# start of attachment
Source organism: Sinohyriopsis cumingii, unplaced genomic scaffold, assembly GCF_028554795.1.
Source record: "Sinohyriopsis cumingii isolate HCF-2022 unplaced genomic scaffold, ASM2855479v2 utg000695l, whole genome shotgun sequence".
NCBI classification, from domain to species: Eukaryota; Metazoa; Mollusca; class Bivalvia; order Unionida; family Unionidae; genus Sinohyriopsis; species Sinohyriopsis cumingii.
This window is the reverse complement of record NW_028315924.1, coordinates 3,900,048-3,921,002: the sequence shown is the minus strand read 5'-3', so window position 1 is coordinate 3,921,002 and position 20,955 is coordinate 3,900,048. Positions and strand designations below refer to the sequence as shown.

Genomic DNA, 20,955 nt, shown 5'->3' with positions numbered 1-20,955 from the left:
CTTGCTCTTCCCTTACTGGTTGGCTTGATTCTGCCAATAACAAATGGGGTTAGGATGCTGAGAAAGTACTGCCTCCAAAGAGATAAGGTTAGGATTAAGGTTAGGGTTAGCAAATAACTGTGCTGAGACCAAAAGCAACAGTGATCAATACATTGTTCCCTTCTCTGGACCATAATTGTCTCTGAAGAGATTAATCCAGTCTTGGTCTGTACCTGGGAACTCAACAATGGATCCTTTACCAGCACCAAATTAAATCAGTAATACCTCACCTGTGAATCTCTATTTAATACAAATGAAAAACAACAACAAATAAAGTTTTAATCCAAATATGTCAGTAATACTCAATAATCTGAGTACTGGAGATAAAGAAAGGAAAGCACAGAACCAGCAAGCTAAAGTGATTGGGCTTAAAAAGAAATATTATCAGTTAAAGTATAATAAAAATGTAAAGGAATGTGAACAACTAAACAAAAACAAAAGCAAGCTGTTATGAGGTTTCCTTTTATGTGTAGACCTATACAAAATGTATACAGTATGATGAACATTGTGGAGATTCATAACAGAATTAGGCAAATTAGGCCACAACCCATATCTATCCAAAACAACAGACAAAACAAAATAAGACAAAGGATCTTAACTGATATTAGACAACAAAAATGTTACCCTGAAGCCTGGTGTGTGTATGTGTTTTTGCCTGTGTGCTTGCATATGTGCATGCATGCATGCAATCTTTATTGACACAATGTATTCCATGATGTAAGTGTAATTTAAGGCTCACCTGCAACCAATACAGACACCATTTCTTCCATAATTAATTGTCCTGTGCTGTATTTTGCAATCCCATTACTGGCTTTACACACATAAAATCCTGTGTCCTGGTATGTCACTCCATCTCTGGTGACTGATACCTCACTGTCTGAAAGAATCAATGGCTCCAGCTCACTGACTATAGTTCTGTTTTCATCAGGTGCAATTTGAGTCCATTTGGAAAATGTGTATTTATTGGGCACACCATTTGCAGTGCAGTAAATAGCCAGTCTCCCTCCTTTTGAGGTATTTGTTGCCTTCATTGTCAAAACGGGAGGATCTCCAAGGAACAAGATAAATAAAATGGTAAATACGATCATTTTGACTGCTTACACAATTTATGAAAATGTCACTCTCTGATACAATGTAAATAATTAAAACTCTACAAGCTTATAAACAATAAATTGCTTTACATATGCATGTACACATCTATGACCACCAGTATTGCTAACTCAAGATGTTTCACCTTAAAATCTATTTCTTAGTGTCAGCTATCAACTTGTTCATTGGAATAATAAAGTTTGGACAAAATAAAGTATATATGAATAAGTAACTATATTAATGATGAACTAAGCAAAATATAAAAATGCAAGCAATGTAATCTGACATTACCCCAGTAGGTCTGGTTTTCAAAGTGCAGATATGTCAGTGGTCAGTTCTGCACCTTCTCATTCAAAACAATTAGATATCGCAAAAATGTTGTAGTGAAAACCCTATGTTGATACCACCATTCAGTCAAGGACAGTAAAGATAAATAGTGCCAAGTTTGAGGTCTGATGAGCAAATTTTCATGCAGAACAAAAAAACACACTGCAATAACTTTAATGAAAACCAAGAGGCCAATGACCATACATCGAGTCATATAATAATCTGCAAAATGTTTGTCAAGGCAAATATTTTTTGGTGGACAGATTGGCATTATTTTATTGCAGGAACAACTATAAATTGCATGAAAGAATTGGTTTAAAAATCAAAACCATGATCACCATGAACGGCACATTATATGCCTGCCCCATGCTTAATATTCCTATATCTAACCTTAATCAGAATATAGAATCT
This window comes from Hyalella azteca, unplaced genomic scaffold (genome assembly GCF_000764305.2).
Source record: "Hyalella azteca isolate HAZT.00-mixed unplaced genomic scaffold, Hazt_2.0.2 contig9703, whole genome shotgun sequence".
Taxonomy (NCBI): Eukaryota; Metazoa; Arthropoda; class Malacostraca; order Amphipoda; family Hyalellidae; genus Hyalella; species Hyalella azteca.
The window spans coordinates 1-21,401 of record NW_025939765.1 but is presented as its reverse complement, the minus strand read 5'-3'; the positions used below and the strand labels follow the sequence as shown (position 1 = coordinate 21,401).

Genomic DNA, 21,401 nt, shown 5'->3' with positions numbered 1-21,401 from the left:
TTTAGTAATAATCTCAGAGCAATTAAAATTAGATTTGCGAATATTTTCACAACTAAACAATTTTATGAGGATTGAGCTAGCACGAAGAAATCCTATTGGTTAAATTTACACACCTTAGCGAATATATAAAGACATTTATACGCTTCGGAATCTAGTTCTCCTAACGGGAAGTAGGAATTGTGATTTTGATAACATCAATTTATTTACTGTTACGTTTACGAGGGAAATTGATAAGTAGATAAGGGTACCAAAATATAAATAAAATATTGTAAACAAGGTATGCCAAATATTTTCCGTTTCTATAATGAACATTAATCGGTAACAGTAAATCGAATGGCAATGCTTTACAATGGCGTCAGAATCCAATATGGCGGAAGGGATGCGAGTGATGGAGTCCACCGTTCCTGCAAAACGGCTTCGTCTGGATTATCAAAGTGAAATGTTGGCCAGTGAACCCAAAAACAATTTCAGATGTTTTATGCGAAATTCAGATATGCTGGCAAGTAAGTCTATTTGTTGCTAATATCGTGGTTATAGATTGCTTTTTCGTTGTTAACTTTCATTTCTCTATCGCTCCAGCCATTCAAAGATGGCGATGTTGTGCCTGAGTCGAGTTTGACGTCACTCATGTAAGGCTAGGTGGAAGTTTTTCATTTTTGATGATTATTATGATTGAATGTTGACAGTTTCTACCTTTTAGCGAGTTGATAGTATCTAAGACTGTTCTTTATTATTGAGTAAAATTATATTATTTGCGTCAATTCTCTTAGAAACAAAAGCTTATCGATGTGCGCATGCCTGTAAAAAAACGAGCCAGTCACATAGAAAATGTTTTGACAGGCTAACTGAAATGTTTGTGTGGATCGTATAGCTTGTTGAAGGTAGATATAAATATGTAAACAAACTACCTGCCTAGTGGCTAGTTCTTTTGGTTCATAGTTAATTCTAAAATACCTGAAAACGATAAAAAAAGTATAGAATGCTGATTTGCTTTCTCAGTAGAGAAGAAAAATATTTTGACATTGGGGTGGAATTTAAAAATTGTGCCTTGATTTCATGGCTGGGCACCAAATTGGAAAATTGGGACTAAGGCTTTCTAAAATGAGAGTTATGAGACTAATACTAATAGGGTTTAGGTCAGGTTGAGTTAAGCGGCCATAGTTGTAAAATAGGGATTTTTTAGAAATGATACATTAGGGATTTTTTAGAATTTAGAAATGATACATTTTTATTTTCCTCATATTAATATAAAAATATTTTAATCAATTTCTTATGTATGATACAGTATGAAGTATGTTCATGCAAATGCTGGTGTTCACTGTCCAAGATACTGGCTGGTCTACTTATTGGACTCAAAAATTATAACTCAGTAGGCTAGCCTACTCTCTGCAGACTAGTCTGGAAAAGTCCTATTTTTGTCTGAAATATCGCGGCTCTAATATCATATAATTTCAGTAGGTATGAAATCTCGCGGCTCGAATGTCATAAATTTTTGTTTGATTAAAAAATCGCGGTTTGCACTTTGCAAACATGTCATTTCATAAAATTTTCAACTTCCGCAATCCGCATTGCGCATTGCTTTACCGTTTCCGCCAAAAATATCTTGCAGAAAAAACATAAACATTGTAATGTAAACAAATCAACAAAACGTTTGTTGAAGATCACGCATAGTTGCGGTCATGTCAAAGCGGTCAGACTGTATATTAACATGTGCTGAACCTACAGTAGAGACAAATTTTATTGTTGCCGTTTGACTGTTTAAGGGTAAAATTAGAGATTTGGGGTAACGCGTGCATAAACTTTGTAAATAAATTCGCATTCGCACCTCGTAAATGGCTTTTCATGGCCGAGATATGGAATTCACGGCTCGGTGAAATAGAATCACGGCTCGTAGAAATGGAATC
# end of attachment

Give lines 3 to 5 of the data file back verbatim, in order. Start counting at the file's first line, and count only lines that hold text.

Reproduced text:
NCBI classification, from domain to species: Eukaryota; Metazoa; Mollusca; class Bivalvia; order Unionida; family Unionidae; genus Sinohyriopsis; species Sinohyriopsis cumingii.
This window is the reverse complement of record NW_028315924.1, coordinates 3,900,048-3,921,002: the sequence shown is the minus strand read 5'-3', so window position 1 is coordinate 3,921,002 and position 20,955 is coordinate 3,900,048. Positions and strand designations below refer to the sequence as shown.

Genomic DNA, 20,955 nt, shown 5'->3' with positions numbered 1-20,955 from the left: